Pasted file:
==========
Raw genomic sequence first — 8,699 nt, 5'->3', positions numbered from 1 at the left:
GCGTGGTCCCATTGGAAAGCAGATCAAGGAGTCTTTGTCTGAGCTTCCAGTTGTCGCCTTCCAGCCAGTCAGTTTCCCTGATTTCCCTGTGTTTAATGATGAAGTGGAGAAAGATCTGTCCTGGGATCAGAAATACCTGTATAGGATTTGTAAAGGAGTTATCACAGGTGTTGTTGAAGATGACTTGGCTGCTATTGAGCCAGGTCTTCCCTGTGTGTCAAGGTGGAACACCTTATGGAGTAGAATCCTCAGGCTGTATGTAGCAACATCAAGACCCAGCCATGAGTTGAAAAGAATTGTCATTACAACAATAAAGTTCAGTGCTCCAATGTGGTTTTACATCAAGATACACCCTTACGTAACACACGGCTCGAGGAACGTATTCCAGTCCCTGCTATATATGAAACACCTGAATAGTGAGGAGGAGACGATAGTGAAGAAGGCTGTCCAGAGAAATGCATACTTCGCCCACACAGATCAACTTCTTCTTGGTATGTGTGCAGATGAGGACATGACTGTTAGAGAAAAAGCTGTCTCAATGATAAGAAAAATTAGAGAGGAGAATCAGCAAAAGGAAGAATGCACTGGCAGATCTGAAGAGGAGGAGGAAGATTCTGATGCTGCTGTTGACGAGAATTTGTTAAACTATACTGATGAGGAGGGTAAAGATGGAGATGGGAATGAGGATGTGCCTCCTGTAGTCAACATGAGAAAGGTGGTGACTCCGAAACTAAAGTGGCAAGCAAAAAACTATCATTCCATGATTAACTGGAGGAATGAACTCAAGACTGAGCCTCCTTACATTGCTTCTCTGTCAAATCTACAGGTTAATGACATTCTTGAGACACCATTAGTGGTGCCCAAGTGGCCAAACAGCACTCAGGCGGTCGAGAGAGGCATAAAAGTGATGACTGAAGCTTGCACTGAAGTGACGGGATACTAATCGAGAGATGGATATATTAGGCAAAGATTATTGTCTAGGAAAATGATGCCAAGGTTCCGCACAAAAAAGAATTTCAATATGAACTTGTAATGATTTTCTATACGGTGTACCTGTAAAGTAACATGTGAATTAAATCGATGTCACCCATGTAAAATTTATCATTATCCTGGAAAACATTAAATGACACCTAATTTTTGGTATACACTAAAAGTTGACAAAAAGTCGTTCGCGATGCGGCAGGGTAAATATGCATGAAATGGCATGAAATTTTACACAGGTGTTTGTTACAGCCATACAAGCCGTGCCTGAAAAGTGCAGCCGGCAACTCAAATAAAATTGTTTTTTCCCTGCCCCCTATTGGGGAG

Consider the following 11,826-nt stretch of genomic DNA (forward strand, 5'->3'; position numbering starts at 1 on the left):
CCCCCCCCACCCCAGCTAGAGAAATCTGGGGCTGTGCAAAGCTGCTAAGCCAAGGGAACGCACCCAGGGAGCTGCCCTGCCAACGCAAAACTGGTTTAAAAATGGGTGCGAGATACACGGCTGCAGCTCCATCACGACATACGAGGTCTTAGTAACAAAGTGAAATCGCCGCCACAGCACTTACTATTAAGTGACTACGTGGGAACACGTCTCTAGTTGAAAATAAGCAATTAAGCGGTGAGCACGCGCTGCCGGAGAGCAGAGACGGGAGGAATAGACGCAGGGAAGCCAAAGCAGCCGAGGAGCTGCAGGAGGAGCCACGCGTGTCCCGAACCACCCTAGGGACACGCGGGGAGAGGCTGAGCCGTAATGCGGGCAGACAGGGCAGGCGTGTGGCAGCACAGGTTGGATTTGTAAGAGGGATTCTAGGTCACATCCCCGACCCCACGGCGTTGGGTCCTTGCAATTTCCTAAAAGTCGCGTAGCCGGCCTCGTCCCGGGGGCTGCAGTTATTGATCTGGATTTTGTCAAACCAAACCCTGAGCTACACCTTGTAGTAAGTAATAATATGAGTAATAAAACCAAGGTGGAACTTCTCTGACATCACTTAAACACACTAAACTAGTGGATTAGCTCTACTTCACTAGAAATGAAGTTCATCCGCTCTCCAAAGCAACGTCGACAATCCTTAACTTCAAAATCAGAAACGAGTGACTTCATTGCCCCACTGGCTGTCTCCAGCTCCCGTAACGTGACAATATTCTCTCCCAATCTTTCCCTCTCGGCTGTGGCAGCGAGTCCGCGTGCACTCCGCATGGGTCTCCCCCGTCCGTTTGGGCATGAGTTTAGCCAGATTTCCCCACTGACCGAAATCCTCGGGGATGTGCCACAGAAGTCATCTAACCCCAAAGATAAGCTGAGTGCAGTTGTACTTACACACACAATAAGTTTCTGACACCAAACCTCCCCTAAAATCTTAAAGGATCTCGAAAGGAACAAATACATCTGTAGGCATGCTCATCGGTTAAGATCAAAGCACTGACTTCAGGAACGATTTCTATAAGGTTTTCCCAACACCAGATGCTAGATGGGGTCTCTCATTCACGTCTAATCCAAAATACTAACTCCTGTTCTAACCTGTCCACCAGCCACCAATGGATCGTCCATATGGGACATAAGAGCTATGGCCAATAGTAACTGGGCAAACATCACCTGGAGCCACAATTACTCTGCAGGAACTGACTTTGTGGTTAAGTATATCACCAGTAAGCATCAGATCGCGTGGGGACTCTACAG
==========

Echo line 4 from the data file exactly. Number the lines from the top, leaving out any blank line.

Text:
CCCCCCCCACCCCAGCTAGAGAAATCTGGGGCTGTGCAAAGCTGCTAAGCCAAGGGAACGCACCCAGGGAGCTGCCCTGCCAACGCAAAACTGGTTTAAAAATGGGTGCGAGATACACGGCTGCAGCTCCATCACGACATACGAGGTCTTAGTAACAAAGTGAAATCGCCGCCACAGCACTTACTATTAAGTGACTACGTGGGAACACGTCTCTAGTTGAAAATAAGCAATTAAGCGGTGAGCACGCGCTGCCGGAGAGCAGAGACGGGAGGAATAGACGCAGGGAAGCCAAAGCAGCCGAGGAGCTGCAGGAGGAGCCACGCGTGTCCCGAACCACCCTAGGGACACGCGGGGAGAGGCTGAGCCGTAATGCGGGCAGACAGGGCAGGCGTGTGGCAGCACAGGTTGGATTTGTAAGAGGGATTCTAGGTCACATCCCCGACCCCACGGCGTTGGGTCCTTGCAATTTCCTAAAAGTCGCGTAGCCGGCCTCGTCCCGGGGGCTGCAGTTATTGATCTGGATTTTGTCAAACCAAACCCTGAGCTACACCTTGTAGTAAGTAATAATATGAGTAATAAAACCAAGGTGGAACTTCTCTGACATCACTTAAACACACTAAACTAGTGGATTAGCTCTACTTCACTAGAAATGAAGTTCATCCGCTCTCCAAAGCAACGTCGACAATCCTTAACTTCAAAATCAGAAACGAGTGACTTCATTGCCCCACTGGCTGTCTCCAGCTCCCGTAACGTGACAATATTCTCTCCCAATCTTTCCCTCTCGGCTGTGGCAGCGAGTCCGCGTGCACTCCGCATGGGTCTCCCCCGTCCGTTTGGGCATGAGTTTAGCCAGATTTCCCCACTGACCGAAATCCTCGGGGATGTGCCACAGAAGTCATCTAACCCCAAAGATAAGCTGAGTGCAGTTGTACTTACACACACAATAAGTTTCTGACACCAAACCTCCCCTAAAATCTTAAAGGATCTCGAAAGGAACAAATACATCTGTAGGCATGCTCATCGGTTAAGATCAAAGCACTGACTTCAGGAACGATTTCTATAAGGTTTTCCCAACACCAGATGCTAGATGGGGTCTCTCATTCACGTCTAATCCAAAATACTAACTCCTGTTCTAACCTGTCCACCAGCCACCAATGGATCGTCCATATGGGACATAAGAGCTATGGCCAATAGTAACTGGGCAAACATCACCTGGAGCCACAATTACTCTGCAGGAACTGACTTTGTGGTTAAGTATATCACCAGTAAGCATCAGATCGCGTGGGGACTCTACAG